Teenager Driving Statistics

Startling Statistics On Young Drivers 

  • Motor vehicle crashes are the leading cause of death among 3 to 34 year-olds
  • Teens have the highest involvement rates in all types of crashes
  • Approximately 17 teens lose their lives every day in car crashes
  • Many teen fatal crashes involve excessive speed, driving too fast for existing road conditions and loss of control of their vehicle
  • 77% of teen crashes involved avoidable driver errors
  • In a 6-year period, over 4,500 American soldiers were killed in war-related incidents. In the same time period, over 30,000 teens died in car crashes on U.S. roadways.
  • 16-year-olds have higher crash rates than drivers of any other age
  • 16-year-olds are 3 times more likely to die in a motor vehicle crash than the average of all drivers
  • 63% of teenage passenger deaths in 2008 occurred in vehicles driven by another teenager. Among deaths of passengers of all ages, nearly 20% occurred when a teenager was driving (IIHS).
  • 81% of teenage motor vehicle crash deaths in 2008 were passenger vehicle occupants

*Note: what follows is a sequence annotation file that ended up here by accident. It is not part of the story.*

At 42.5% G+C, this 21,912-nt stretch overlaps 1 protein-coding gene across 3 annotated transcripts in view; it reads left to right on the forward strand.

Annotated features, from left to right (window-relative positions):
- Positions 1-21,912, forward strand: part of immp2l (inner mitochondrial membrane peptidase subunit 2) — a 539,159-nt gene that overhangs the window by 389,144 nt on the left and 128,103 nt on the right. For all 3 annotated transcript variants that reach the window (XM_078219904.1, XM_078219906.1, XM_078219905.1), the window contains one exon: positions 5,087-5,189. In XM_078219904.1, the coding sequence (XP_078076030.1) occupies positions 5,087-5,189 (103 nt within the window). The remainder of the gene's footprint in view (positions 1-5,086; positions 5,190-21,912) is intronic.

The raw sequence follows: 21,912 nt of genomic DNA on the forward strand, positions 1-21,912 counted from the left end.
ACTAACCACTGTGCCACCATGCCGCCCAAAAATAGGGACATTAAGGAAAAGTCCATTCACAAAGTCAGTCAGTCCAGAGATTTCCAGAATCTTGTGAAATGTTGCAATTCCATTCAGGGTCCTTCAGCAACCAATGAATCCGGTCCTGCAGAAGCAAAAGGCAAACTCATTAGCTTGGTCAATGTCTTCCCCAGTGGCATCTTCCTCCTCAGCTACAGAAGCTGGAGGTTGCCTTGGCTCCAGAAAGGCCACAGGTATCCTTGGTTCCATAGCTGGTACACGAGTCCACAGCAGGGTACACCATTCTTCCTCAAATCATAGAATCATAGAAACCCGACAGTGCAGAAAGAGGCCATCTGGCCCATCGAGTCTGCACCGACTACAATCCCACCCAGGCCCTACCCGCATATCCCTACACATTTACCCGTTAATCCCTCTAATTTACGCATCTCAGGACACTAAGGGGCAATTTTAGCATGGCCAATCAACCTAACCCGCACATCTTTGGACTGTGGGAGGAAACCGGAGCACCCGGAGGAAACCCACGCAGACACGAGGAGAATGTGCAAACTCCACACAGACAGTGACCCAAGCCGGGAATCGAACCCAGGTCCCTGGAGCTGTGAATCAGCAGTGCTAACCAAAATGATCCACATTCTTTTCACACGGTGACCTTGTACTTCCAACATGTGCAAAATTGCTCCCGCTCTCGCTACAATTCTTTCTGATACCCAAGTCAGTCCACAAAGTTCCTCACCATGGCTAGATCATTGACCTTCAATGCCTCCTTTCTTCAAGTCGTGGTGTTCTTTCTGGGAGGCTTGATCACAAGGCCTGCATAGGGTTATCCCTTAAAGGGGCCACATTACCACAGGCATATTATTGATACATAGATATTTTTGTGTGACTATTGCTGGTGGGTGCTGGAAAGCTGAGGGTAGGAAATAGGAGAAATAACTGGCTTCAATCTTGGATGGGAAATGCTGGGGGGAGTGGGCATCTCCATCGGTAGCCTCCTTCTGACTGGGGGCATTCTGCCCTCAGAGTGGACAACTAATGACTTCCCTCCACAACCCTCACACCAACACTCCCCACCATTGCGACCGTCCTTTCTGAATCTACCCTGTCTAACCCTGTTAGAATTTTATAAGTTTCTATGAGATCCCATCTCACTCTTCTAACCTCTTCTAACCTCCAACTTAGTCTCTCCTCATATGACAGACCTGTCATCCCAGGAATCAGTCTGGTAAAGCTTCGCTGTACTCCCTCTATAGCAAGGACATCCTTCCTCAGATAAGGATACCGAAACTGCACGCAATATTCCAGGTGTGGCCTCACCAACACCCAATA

• The number of 15-20 year old drivers involved in fatal crashes totaled 5,864 in 2008
  • In 2006 (latest data available) crashes involving 15- to 17-year-olds cost more than $34 billion nationwide in medical treatment, property damage and other costs, according to an AAA analysis.
  • According to the National Highway Traffic Safety Administration and the National Center for Statistics and Analysis, in 2008:
    • Hand-held cell phone use was highest among 16- to 24-year-olds
    • 37% of male drivers 15-20 yrs old who were involved in fatal crashes were speeding
    • 55%, or 2,014, of the 3,678 occupants of passenger vehicles ages 16-20 who were killed in crashes were not buckled up.
    • 1% of drivers ages 15-20 who were killed in motor vehicle crashes had been drinking some amount of alcohol; 25% were alcohol-impaired
  • 16- and 17-year-old driver death rates increase with each additional passenger (IIHS).
  • Drivers who complete some form of professional advanced driver education possess better emergency reaction skills than the rest of the driving population.